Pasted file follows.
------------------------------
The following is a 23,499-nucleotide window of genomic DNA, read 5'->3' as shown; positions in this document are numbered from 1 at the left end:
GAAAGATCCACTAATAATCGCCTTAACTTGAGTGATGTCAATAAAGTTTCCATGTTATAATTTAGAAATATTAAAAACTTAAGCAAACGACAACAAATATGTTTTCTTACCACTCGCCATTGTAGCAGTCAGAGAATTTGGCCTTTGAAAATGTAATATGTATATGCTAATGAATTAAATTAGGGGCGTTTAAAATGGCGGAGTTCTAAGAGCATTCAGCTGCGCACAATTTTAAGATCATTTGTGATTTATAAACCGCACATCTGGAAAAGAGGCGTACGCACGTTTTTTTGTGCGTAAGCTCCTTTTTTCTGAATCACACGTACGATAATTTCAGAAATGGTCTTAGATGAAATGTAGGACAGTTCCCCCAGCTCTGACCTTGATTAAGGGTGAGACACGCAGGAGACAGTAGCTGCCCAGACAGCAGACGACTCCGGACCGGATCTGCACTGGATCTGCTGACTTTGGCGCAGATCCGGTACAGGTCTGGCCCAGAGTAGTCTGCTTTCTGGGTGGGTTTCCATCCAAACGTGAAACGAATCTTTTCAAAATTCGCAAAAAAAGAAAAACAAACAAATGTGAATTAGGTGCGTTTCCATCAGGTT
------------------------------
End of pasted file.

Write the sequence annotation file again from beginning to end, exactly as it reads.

The following is a 23,499-nucleotide window of genomic DNA, read 5'->3' as shown; positions in this document are numbered from 1 at the left end:
GAAAGATCCACTAATAATCGCCTTAACTTGAGTGATGTCAATAAAGTTTCCATGTTATAATTTAGAAATATTAAAAACTTAAGCAAACGACAACAAATATGTTTTCTTACCACTCGCCATTGTAGCAGTCAGAGAATTTGGCCTTTGAAAATGTAATATGTATATGCTAATGAATTAAATTAGGGGCGTTTAAAATGGCGGAGTTCTAAGAGCATTCAGCTGCGCACAATTTTAAGATCATTTGTGATTTATAAACCGCACATCTGGAAAAGAGGCGTACGCACGTTTTTTTGTGCGTAAGCTCCTTTTTTCTGAATCACACGTACGATAATTTCAGAAATGGTCTTAGATGAAATGTAGGACAGTTCCCCCAGCTCTGACCTTGATTAAGGGTGAGACACGCAGGAGACAGTAGCTGCCCAGACAGCAGACGACTCCGGACCGGATCTGCACTGGATCTGCTGACTTTGGCGCAGATCCGGTACAGGTCTGGCCCAGAGTAGTCTGCTTTCTGGGTGGGTTTCCATCCAAACGTGAAACGAATCTTTTCAAAATTCGCAAAAAAAGAAAAACAAACAAATGTGAATTAGGTGCGTTTCCATCAGGTT